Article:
Since government operates by force, does it make us less free or more so?
The British philosopher John Locke, who influenced America’s founders probably more than any other political thinker, did not deny that government operates by force. Instead, he showed that there is more freedom under government than under nature:
[F]reedom of men under government is … a liberty to follow my own will in all things, where the rule prescribes not; and not to be subject to the inconstant, uncertain, unknown, arbitrary will of another man: as freedom of nature is, to be under no other restraint but the law of nature. (Locke 1690, IV.22)
Freedom under nature is not true freedom at all, because the law of nature operates by force as well.
That is, a nation without government naturally gives way to the “arbitrary will” of roving bands of thugs, as we’ve seen in countries like Somalia. But on the other hand, government doesn’t guarantee freedom either. In fact, it has always brought with it politics and war. John Adams, our second President, understood this limitation of government very well:
I must study Politicks and War that my sons may have liberty to study Painting and Poetry Mathematicks and Philosophy. (Adams, 1780)
It is well-known that no war was ever fought between democracies. In every war throughout history, at least one side has always been controlled by tyrannical governments. And of course, there are still many tyrannies today. Is there any tyranny in America’s government?
Which occurs more naturally – democracy or tyranny? Which type of government operates with more force?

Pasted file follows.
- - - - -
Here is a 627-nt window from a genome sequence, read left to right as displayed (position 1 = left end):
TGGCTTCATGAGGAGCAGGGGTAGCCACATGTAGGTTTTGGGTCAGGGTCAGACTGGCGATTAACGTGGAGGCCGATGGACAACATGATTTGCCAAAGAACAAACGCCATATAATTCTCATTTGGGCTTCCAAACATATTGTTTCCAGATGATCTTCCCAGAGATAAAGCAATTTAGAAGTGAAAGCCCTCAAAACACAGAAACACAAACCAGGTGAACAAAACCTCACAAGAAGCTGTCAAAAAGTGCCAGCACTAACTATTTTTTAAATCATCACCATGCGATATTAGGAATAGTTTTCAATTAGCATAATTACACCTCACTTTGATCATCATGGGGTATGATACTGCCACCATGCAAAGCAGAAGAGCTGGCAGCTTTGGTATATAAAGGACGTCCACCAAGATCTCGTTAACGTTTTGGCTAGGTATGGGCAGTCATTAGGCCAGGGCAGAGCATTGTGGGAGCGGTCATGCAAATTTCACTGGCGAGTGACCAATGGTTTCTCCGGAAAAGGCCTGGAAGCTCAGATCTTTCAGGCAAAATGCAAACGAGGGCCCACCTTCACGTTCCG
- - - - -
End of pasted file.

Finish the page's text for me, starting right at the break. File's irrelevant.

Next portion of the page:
Tyranny can take many forms. For example, we have seen nations, religions, and races tyrannize other nations, religions, and races. We have seen parents and siblings tyrannize children, and even children tyrannize parents. The rapist, the schoolyard bully, the slave-trader, the slave-owner, the petty thief, and the terrorist, are all tyrants. And the well-connected government manipulator, as well as the protester who obstructs others’ ability to drive to work or the right of an opponent to speak, are all also tyrants.
Thomas Paine’s 1776 pamphlet, “Common Sense”, fired up American colonists to rebel against the tyrant, King George III of Great Britain. Paine wrote:
… Government, even in its best state, is but a necessary evil…. Government, like dress, is the badge of lost innocence…. (Paine 1776, .2)
In other words, just as Adam and Eve covered their nakedness when they realized they had sinned, likewise mankind created governments when they realized they couldn’t live together without tyrannizing each other.
Power really comes down to who actually gets to make the important decisions.
Having a government, even a supposedly republican one, doesn’t necessarily solve the problem of tyranny. That view is well expressed in a statement widely believed, though without conclusive proof, to be from George Washington:
Government is not reason; it is not eloquence. It is force. And force, like fire, is a dangerous servant and a fearful master. (O’Toole 2015)
Have you ever watched a controlled fire turn into an uncontrolled “Ring of Fire” as in the song by Johnny Cash? A dangerous servant becomes a fearful master, and the love of power becomes an overpowering addiction. And the very nature of government, whatever its form, feeds that addiction.
Which is true? Is today’s American government a “dangerous servant” or a “fearful master”?
This site is for discussing how to improve our political system. It is NOT for discussing party politics or political figures. So if you have a non-partisan question or comment, feel free to leave it below.
Adams, John. 1780. Letter to Abigail Adams on May 12. Massachusetts Historical Society. https://www.masshist.org/digitaladams/archive/doc?id=L17800512jasecond (Accessed April 22, 2016).
Locke, John. 1690. Second Treatise of Government.
Paine, Thomas. 1776. Common Sense. The Writings of Thomas Paine, Collected and Edited by Moncure Daniel Conway, vol. I.
O’Toole, Garson. 2015. Government Is Like Fire, a Dangerous Servant and a Fearful Master. Quote Investigator. http://quoteinvestigator.com/2015/05/26/fire-servant (Accessed April 22, 2016).